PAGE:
On the other hand, in the case of using the second retardation film made of polycarbonate and having a thickness of 60 μm, R(0) of 137 nm, Ry(40) of 153 nm and Ry of 1.12 (n=1.586, nx=1.5876, ny=1.5853, nz=1.5850), it was possible to maintain the surface reflectance at 1% or less. However, where the display surface was inclined in the horizontal direction, the graduation inversion was recognized at 45°.

Reference Example 2

The liquid crystal display device prepared in each of Examples 9 and 10 was left to stand for 500 hours under an atmosphere having a relative humidity of 90% and temperature of 60° C. A change in color tone was not recognized in the displayed image in the liquid crystal display device for Example 9. However, a change in the color tone was partially recognized in the displayed image in the liquid crystal display device prepared in Example 10.

The present invention provides a liquid crystal display device integral with a touch panel having a high contrast and exhibiting good display quality over a wide viewing angle.

Additional advantages and modifications will readily occur to those skilled in the art. Therefore, the invention in its broader aspects is not limited to the specific details and representative embodiments shown and described herein. Accordingly, various modifications may be made without departing from the spirit or scope of the general inventive concept as defined by the appended claims and their equivalents.

Claims (35)

What is claimed is:
1. A transparent touch panel, comprising:
a pair of transparent conductive substrates each having a transparent conductive film formed on at least one surface and arranged such that the transparent conductive films of the transparent conductive substrates are allowed to face each other, said pair of transparent conductive substrates being brought into mutual contact upon depression of the transparent conductive substrate on the upper side so as to perform the position detection; and
a retardation film made of an amorphous plastic material, provided outside said transparent conductive films facing each other, meeting the relationship nz>ny, and having a retardation R(0), which is represented by (nx−ny)×d, falling within a range of between 90 nm and 200 nm, where d represents the thickness of said retardation film, nx represents the maximum refractive index within the plane of the retardation film, ny represents the refractive index in a direction perpendicular to nx, and nz represents the refractive index in a thickness direction of the retardation film, the photoelasticity coefficient of the retardation film falling within a range of between 5×10−13 cm2/dyne and 65×10−13 cm2/dyne.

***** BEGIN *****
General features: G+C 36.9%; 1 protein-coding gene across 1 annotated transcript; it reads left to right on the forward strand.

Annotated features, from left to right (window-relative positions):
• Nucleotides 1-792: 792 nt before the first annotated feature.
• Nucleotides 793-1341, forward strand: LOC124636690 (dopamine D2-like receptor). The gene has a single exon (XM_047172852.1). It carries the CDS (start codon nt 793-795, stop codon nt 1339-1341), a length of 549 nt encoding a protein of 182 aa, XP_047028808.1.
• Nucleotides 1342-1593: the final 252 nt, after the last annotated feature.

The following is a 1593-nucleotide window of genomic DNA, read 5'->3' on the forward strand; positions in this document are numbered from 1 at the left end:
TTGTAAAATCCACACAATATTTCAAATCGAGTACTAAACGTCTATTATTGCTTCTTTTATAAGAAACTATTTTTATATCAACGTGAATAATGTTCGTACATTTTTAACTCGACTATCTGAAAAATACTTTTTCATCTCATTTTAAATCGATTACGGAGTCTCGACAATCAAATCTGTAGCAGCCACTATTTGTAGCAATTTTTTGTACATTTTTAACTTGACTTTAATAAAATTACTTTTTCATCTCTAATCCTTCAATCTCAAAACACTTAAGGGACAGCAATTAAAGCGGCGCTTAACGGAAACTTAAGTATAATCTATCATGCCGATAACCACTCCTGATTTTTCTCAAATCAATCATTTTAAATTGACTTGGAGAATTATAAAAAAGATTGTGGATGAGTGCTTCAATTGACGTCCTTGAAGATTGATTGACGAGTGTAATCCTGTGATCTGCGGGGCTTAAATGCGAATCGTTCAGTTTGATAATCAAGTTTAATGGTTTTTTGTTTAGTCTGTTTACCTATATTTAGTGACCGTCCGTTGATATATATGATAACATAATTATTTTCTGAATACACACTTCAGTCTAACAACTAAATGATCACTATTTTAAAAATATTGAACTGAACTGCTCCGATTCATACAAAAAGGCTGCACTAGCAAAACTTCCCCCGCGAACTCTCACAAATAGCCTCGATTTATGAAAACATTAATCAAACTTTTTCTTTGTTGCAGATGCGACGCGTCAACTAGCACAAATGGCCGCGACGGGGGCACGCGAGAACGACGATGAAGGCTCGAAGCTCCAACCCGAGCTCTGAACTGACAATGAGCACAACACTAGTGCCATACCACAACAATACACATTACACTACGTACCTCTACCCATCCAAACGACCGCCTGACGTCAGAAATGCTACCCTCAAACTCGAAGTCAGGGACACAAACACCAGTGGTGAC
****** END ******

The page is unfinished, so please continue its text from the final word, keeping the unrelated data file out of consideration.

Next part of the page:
2. The transparent touch panel according to claim 1, wherein said one transparent conductive film is formed integral on said retardation film.
3. A liquid crystal display device equipped with the touch panel recited in claim 2, wherein a coating layer is formed on at least that surface of said retardation film on which said transparent conductive film is formed.
4. The liquid crystal display device equipped with a touch panel according to claim 3, wherein a filler is added to said coating layer.
5. A liquid crystal display device equipped with the touch panel recited in claim 1, wherein the glass transition temperature of said retardation film is 80° C. or higher.
6. A liquid crystal display device comprising a transparent touch panel recited in claim 1;
a polarizing plate arranged on the side of the display surface;
a liquid crystal cell; and
said transparent touch panel being arranged between the polarizing plate and the liquid crystal cell.
7. The liquid crystal display device equipped with a touch panel according to claim 6, wherein an antireflection treatment is applied to said polarizing plate.
8. A liquid crystal display device equipped with a touch panel, comprising a polarizing plate, a first retardation film, a touch panel, a second retardation film and a liquid crystal cell, which are arranged in the order mentioned,
wherein, said touch panel is a resistance film type transparent touch panel,
the retardation value represented by (nx−ny)×d falls within a range of between 90 nm and 200 nm, where nx represents the refractive index in the direction of the slow axis (maximum refractive index) within the planes of the first and second retardation films, ny represents the refractive index in a direction perpendicular to the slow axis, nz represents the refractive index in the thickness direction of the first and second retardation films, and d represents the thickness of the first and second retardation films,
the first retardation film meets the relationship nz≦ny, and
the second retardation film meets the relationship nz>ny.
9. The liquid crystal display device equipped with a touch panel according to claim 8, wherein the first and second retardation films are made of the same material.
10. The liquid crystal display device equipped with a touch panel according to claim 8, wherein a coating layer is formed in at least that surface of said first retardation film on which is formed the transparent conductive film.
11. The liquid crystal display device equipped with a touch panel according to claim 10, wherein a filler is added to said coating layer.
12. The liquid crystal display device equipped with a touch panel according to claim 8, wherein an antireflection treatment is applied to said polarizing plate.
13. The liquid crystal display device equipped with a touch panel according to claim 8, wherein a polarizing plate is arranged between the second retardation film and the liquid crystal cell.
14. The liquid crystal display device equipped with a touch panel according to claim 8, wherein the glass transition temperature of said first and second retardation films is 80° C. or higher.